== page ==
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Travel, Adventure and Topography

=Sven Hedin.= THROUGH ASIA. By SVEN HEDIN, Gold Medallist of the
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Gold Medallist of the Royal Geographical Society. With over 800
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  'Crowded with adventures and intensely interesting.'--_World._

  'An exciting and thoroughly well-arranged book.'--_St. James's

=G. S. Robertson.= CHITRAL: The Story of a Minor Siege. By Sir G. S.
ROBERTSON, K.C.S.I. With numerous Illustrations and a Map. _Second
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_Demy 8vo._ With Portrait. _10s. 6d._

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Translated by HAMLEY BENT, M.A. With 100 Illustrations and a Map.
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=R. S. S. Baden-Powell.= THE DOWNFALL OF PREMPEH. A Diary of Life in
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Map. _Cheaper Edition. Large Crown 8vo. 6s._

  'A compact, faithful, most readable record of the
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=R. S. S. Baden-Powell.= THE MATABELE CAMPAIGN, 1896. By Col.
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Plans, etc. _Demy 8vo. 12s. 6d._

Major A. ST. H. GIBBONS. With full-page Illustrations by C. WHYMPER,
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Lieut.-Colonel ALDERSON. With numerous Illustrations and Plans. _Demy
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=E. N. Bennett.= THE DOWNFALL OF THE DERVISHES: A Sketch of the Sudan
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Reuter's Correspondent. With Plans and 23 Illustrations. _Crown 8vo.

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Edited by A. W. HUTTON, M.A., and H. J. COHEN, M.A. With Portraits.
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=E. V. Zenker.= ANARCHISM. By E. V. ZENKER. _Demy 8vo. 7s. 6d._

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=J. Wells.= OXFORD AND OXFORD LIFE. By Members of the University.
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THOMPSON. With Illustrations by E. H. NEW. _Pott 8vo. 3s. Leather.
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Fellow of All Souls', Oxford. _With a Frontispiece. Pott 8vo. 3s. 6d._

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Fellow of Oriel College, Oxford. _Crown 8vo. 6s._

=J. S. Shedlock.= THE PIANOFORTE SONATA: Its Origin and Development.
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=E. M. Bowden.= THE EXAMPLE OF BUDDHA: Being Quotations from Buddhist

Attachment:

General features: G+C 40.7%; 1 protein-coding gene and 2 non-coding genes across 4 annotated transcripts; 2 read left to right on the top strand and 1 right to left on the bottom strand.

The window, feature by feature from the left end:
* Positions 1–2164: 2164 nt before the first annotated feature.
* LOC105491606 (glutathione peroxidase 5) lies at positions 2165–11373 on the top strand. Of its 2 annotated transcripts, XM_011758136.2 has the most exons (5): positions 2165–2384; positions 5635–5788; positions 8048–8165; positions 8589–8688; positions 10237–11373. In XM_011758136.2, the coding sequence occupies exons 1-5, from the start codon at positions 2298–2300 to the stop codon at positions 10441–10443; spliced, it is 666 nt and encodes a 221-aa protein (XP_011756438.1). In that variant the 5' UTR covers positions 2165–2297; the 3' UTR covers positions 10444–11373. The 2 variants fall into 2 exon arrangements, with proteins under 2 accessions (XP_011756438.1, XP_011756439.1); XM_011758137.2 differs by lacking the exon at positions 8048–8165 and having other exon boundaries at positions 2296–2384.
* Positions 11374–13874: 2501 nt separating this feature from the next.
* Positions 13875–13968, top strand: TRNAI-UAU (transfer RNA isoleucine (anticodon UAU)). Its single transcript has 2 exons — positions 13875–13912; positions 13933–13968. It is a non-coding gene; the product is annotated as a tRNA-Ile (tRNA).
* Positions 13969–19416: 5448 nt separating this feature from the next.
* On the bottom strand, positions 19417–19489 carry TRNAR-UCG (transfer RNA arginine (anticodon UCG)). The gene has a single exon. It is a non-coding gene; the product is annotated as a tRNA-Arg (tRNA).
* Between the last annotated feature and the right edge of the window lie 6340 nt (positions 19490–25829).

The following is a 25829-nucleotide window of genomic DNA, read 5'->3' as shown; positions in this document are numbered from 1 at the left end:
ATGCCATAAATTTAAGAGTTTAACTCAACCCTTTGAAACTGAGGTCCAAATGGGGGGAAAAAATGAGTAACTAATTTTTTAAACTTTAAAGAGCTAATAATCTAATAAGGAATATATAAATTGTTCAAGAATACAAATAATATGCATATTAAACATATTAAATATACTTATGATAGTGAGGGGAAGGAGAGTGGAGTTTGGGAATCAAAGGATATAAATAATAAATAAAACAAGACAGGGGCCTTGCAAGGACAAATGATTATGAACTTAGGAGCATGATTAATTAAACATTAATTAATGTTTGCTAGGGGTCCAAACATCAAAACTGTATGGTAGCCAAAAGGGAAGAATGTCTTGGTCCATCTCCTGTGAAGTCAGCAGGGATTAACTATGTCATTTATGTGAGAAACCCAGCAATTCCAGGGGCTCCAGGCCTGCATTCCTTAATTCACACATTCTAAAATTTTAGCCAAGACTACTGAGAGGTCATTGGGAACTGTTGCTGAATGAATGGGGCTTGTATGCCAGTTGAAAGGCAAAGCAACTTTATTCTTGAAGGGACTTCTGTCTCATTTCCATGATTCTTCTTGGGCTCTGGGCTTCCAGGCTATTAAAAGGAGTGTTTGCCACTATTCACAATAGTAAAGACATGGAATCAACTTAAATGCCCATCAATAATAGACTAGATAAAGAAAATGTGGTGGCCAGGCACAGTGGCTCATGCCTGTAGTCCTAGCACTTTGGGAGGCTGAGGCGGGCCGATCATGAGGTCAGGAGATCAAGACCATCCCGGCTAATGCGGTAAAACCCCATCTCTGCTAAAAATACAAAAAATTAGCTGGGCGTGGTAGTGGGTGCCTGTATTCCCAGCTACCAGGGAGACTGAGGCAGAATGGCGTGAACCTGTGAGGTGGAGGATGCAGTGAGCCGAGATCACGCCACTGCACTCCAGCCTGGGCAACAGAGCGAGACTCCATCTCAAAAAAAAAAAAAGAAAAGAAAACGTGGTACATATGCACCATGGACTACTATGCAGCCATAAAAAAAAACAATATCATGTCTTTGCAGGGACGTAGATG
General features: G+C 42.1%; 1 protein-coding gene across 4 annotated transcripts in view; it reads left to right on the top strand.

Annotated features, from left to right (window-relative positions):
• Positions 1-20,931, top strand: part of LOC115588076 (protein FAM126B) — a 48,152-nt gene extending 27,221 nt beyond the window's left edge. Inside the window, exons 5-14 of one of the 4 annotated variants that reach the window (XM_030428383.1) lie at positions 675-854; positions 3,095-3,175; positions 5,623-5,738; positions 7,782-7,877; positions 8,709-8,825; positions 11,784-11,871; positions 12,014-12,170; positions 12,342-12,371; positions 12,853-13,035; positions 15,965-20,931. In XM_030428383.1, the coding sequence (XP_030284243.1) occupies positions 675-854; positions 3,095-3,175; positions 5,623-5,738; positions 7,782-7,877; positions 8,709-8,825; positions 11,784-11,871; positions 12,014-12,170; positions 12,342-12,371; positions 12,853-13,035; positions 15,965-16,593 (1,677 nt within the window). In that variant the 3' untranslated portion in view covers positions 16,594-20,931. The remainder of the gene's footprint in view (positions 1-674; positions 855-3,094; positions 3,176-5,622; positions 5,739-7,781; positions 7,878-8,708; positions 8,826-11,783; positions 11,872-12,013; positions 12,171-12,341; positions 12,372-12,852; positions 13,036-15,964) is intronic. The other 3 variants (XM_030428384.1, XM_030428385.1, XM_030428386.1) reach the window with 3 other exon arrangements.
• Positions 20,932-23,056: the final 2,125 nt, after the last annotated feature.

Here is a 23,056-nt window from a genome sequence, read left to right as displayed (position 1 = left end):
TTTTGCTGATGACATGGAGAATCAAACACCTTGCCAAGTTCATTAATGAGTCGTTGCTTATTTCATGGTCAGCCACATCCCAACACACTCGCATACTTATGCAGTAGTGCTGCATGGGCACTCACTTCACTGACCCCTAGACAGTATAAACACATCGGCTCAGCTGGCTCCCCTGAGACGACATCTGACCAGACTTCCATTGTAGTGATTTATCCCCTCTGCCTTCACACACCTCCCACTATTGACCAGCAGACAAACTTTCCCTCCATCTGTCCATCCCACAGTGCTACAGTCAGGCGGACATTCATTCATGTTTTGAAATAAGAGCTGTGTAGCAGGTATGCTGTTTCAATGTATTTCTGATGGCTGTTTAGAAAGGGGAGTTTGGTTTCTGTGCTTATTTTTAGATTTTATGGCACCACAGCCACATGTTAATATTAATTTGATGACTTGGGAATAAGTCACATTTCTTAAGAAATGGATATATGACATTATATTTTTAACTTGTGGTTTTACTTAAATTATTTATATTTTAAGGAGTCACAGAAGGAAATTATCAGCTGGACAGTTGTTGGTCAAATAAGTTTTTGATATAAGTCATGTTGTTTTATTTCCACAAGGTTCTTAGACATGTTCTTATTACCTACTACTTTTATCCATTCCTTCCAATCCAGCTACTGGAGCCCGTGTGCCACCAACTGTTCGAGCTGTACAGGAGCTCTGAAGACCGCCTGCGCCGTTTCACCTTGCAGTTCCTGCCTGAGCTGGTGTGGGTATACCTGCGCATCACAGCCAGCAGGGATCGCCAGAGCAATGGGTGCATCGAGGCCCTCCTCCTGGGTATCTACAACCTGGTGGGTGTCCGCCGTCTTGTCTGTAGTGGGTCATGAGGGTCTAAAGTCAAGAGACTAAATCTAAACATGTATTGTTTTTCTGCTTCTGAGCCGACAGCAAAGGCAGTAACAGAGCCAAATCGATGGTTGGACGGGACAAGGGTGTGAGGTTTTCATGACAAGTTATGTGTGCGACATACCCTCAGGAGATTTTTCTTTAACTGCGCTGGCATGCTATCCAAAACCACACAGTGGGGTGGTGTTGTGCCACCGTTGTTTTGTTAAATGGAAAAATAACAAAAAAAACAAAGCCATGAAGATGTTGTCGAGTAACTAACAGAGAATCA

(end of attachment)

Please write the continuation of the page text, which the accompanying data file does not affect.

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Science and Technology

=Freudenreich.= DAIRY BACTERIOLOGY. A Short Manual for the Use of
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M.A. _Illustrated. Cr. 8vo. 6s._

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12 Coloured Plates. _Royal 8vo. 18s. net._

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A BOOK OF DEVOTIONS. By J. W. STANBRIDGE, M.A., Rector of Bainton,
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Leaders of Religion

Edited by H. C. BEECHING, M. A. _With Portraits, Crown 8vo. 3s. 6d._

A series of short biographies of the most prominent leaders of
religious life and thought of all ages and countries.

  The following are ready--

















Other volumes will be announced in due course.



Marie Corelli's Novels

_Large crown 8vo. 6s. each._

A ROMANCE OF TWO WORLDS. _Eighteenth Edition._

VENDETTA. _Fourteenth Edition._

THELMA. _Twentieth Edition._


THE SOUL OF LILITH. _Ninth Edition._

WORMWOOD. _Eighth Edition._


  'The tender reverence of the treatment and the imaginative
  beauty of the writing have reconciled us to the daring of the
  conception, and the conviction is forced on us that even so
  exalted a subject cannot be made too familiar to us, provided
  it be presented in the true spirit of Christian faith. The
  amplifications of the Scripture narrative are often conceived
  with high poetic insight, and this "Dream of the World's Tragedy"
  is a lofty and not inadequate paraphrase of the supreme climax of
  the inspired narrative.'--_Dublin Review._

THE SORROWS OF SATAN. _Thirty-ninth Edition._

  'A very powerful piece of work.... The conception is magnificent,
  and is likely to win an abiding place within the memory of
  man.... The author has immense command of language, and a
  limitless audacity.... This interesting and remarkable romance
  will live long after much of the ephemeral literature of the
  day is forgotten.... A literary phenomenon ... novel, and even
  sublime.'--W. T. STEAD in the _Review of Reviews_.

Anthony Hope's Novels

_Crown 8vo. 6s. each._

THE GOD IN THE CAR. _Eighth Edition._